The variety of year round activities and the draw to the natural springs themselves are celebrated in some of British Columbia’s mildest weather conditions. Parks are full of hiking trails, lakes are abundant with fish, the winter activities and glaciers are stunning, and individuals seeking relief from tiring aches and pains claim these hot springs to be some of the finest on the planet. There is no surprise that even though there are only 800 residents in the village of Radium Hot Springs year round that there are nearly 300,000
visitors who find themselves enticed to seek out the areas fantastic wilderness sites and the warm natural pools.
Other parts of the area surrounding Radium Hot Springs provide therapeutic relaxation.
A leisurely drive out through Sinclair Canon, passing their sheer rugged sides of the road carved between them, is certainly a great way to be introduced to the scale of Mother Nature here. Standing shore side to the Columbia River and setting up a picnic or water activities provides a soothing afternoon experience. Taking a trip to see the glaciers at the Kootney National Park (140,000 hectares to explore) is unforgettable. Mount Wardle has the largest population of mountain goats, so plan on bringing binoculars to engage in wildlife watching. Lake Windemere provides great fishing and day trips to the beach in the summer time. Or if golf is your game you will have the choice of 15 courses within 15 to 45 minutes from the heart of Radium.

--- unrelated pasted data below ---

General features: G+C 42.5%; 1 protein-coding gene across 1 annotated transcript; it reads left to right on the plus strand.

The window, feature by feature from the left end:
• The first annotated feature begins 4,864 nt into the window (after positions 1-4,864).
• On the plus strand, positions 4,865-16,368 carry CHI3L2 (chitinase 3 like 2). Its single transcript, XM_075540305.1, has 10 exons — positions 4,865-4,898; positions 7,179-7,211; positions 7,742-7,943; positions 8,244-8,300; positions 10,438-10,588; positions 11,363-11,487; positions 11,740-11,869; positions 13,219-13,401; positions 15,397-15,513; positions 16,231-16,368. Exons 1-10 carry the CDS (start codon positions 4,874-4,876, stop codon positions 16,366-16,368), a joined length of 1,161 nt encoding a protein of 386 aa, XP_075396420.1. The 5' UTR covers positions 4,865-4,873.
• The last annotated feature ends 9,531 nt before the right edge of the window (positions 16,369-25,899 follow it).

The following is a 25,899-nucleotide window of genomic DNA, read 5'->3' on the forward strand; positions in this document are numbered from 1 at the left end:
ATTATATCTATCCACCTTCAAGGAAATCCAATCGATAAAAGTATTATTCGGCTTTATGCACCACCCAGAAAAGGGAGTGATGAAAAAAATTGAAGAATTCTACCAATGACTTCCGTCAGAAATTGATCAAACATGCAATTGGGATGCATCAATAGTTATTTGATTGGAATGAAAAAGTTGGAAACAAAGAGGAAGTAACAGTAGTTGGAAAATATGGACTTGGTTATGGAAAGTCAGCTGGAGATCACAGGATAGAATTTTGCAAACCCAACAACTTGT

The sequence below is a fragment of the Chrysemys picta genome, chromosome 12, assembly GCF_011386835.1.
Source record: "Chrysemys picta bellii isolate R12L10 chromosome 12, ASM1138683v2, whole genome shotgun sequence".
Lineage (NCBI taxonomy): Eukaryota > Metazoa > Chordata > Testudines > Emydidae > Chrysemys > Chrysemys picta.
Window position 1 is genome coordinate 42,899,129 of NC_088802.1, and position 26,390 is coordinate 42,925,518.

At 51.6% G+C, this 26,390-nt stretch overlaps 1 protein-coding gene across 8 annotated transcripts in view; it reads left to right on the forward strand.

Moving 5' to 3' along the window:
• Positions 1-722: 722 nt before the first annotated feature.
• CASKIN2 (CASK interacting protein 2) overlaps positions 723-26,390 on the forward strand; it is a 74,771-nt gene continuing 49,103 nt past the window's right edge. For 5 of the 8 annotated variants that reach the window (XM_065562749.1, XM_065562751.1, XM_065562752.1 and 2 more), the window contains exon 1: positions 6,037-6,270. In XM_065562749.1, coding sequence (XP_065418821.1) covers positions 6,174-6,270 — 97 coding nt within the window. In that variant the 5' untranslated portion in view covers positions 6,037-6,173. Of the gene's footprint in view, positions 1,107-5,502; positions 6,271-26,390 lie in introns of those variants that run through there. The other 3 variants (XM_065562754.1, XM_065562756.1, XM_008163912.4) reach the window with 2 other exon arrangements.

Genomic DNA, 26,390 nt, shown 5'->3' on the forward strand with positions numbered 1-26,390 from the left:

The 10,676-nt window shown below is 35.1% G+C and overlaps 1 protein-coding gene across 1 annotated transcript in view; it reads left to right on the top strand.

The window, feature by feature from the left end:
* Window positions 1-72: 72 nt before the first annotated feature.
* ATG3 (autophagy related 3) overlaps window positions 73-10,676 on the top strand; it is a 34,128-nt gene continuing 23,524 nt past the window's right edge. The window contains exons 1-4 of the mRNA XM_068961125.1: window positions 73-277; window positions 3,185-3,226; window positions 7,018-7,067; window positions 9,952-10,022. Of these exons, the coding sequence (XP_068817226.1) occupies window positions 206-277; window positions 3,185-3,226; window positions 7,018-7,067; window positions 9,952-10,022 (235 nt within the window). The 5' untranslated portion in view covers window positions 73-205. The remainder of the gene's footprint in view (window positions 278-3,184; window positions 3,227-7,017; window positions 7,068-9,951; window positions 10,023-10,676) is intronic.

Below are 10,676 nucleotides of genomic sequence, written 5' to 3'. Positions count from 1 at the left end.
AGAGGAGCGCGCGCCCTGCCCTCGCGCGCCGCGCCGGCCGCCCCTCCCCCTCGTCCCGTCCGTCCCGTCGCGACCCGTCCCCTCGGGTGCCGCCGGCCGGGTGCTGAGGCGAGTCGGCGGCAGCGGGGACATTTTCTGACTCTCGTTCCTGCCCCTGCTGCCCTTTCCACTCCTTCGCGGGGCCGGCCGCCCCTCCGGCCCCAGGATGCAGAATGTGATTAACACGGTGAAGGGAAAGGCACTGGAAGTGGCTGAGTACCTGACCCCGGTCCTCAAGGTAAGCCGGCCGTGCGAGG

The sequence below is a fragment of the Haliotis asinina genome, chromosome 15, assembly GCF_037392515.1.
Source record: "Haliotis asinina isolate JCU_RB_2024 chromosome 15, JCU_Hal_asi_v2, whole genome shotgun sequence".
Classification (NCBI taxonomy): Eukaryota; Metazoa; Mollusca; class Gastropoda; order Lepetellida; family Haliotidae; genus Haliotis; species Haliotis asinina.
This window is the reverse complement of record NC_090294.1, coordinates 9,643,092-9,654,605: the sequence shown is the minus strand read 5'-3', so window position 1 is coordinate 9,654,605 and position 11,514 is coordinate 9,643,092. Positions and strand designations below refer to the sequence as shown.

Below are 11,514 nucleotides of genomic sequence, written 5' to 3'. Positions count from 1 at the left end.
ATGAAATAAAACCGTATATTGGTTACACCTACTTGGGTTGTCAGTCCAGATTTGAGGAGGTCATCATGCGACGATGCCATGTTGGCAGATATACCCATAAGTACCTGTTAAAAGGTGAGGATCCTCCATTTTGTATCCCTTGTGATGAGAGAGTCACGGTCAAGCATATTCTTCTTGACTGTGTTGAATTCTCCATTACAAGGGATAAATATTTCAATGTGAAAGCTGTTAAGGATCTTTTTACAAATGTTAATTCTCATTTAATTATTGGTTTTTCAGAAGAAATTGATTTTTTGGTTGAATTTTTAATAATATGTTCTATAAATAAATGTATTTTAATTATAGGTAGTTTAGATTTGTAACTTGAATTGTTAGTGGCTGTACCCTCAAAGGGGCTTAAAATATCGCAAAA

Something is always a buzz at such a place of wilderness wonder. The mountains surrounding Radium Hot Springs makes home for an amazing array of wildlife; wolves, caribou, black bears, big horned sheep, elk, mule deer, mountain goat, and cougar to name a few.
Highlights: Because of the inspiring scenery it is not surprising that more and more artists and cultural events develop in Radium yearly. While you are visiting the area, be sure to participate in local events, artisan venue or open studios and ask about their available works at local shops. You can experience their works in written, instrumental and various mixed media.
History: The soothing effects of the waters in the odorless mineral pools found under Redstreak Mountain were originally discovered and frequented by the bands of First Nations people. They realized the pools were cleansing of both mind and spirit, especially their sore muscles. This was extremely valuable for their journeys men and seasonal fishing trips to the area. Their people explored this area for thousands of years prior to the arrival of the first white men out of Europe.
Roland Stuart was an Englishman who paid one hundred and sixty dollars to purchase the springs in 1890. Then the first pool was constructed by Lork Northcote and group of Englishmen who stopped suddenly due to World War I. Whereby, in 1923 The Canadian government decided to contribute to the development of the first log bathhouse. Thanks to the Canadian Pacific Railway maintaining the lodge, the area became more known and accessible.
Climate: Summer average 18 to 20 degrees Celsius
Winter average (January) – 7 degrees Celsius